While the truckload spot market is still showing record high spikes, things seem to be winding down a little, at least for right now. This brief calm could not have come at a better time for those trying to recover from the last few months’ volatile price hikes. Given that this trend could lead to huge increases in next year’s contract truckload rates, shippers should start preparing their budgets now.
Even though the prices shippers are paying may still be rising, the rate of these increases is much slower in comparison to the much larger rises in spot rates from earlier this year. For example, the average national shipper retail spot market dry-van rate increased by 15.3 percent from May to June, 18.6 percent from June to July, and 10.8 percent from July to August. However, from August to September, it barely grew from $2.47 per mile to $2.59 per mile, marking a smaller (but still significant) 4.9 percent increase.
If you look at dry-van averages from specific regions in the U.S., you’ll see this same trend occurring in Southwest states like California, Arizona, and Nevada. After a 33 cent increase from July to August, the 5 cent bump to $3.27 per mile between August and September that followed was pretty tame.
To further emphasize this point, Los Angeles outbound rates grew by only 1 cent over last month, averaging at $1.57 per mile. Other regions like the Midwest and Northeast also echoed this slowing spikes pattern when you break down what shippers were previously paying to brokers and carriers month to month.
On the other hand, volumes show no signs of slowing as the economy recovers, and consumer spending increases. This relatively steady demand means that the spot market will more than likely continue to profit off of companies struggling to overcome the current capacity crunch despite a temporary break. As for contract rates, they’re expected to remain lower than the record highs of 2019 for the rest of this year but then rise again at the beginning of 2021 throughout Q1 and Q2.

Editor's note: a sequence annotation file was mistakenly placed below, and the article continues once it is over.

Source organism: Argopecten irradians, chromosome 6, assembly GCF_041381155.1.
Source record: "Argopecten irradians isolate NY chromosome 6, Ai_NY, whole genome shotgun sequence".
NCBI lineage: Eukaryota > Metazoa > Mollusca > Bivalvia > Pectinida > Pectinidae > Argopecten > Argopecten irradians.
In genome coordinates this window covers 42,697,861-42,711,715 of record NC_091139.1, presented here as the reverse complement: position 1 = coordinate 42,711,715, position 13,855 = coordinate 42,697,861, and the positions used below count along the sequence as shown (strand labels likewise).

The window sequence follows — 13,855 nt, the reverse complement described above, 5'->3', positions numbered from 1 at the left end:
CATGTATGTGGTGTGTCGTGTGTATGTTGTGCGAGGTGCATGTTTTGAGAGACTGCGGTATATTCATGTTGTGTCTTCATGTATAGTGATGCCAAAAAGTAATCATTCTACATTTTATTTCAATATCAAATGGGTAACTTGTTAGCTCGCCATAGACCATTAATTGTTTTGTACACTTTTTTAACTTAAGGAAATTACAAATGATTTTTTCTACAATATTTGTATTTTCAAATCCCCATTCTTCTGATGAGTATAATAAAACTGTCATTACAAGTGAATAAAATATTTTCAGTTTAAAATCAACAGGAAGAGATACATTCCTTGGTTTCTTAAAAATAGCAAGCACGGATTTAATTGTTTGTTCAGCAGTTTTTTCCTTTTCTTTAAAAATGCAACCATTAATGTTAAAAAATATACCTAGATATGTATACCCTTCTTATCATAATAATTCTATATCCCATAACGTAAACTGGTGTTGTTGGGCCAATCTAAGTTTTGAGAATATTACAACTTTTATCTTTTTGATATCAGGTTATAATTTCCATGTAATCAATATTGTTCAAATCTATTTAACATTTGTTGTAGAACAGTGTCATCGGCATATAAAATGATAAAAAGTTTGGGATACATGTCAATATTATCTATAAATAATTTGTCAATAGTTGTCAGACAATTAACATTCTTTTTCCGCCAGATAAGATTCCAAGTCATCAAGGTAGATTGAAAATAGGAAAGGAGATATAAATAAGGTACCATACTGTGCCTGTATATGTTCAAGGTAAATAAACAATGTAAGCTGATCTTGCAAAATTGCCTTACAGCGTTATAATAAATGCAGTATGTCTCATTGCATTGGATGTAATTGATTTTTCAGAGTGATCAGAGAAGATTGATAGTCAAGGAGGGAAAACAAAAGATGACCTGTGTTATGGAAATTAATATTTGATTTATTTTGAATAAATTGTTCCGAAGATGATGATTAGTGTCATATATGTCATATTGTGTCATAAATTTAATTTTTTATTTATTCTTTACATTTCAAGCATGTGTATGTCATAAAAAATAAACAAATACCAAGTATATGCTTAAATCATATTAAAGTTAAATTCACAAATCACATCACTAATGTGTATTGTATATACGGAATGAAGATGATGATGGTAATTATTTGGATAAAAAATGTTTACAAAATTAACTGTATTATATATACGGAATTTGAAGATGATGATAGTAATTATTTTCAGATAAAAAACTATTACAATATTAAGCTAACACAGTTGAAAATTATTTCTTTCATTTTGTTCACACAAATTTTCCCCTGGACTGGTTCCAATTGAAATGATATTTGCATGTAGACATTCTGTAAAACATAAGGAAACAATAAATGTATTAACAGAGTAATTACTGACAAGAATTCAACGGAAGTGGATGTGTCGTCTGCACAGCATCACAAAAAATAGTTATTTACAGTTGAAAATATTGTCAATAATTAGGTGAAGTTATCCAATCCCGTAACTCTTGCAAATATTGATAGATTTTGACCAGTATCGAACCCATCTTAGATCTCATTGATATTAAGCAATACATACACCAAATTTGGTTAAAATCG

Ultimately, Q3 2020 proved to be a huge improvement following a rather dicey Q2 due to factors such as less restrictive COVID-19 safety standards and the notable growth in e-commerce sales. According to FreightWaves, some carriers have stated they’re so overbooked that even if 10 to 15 percent of their loads were to disappear, they’d still be facing tight capacity constraints because of the peak season precautions shippers and retailers are taking to maintain their inventories.
Labor limitations are causing many issues for the trucking industry, however, which makes keeping up with this booming demand that much more difficult, especially for carriers. Both the introduction of the Drug & Alcohol Clearinghouse and continuing COVID-19 disruptions have only contributed to this lack of available labor that’s claiming the title of the “biggest impediment to future growth.”
To end this blog on a more positive note, though, let’s not forget the progress made over this past year. Thankfully, we’ve come a long way from the pandemic’s early stages, and that’s a feat that deserves some recognition.
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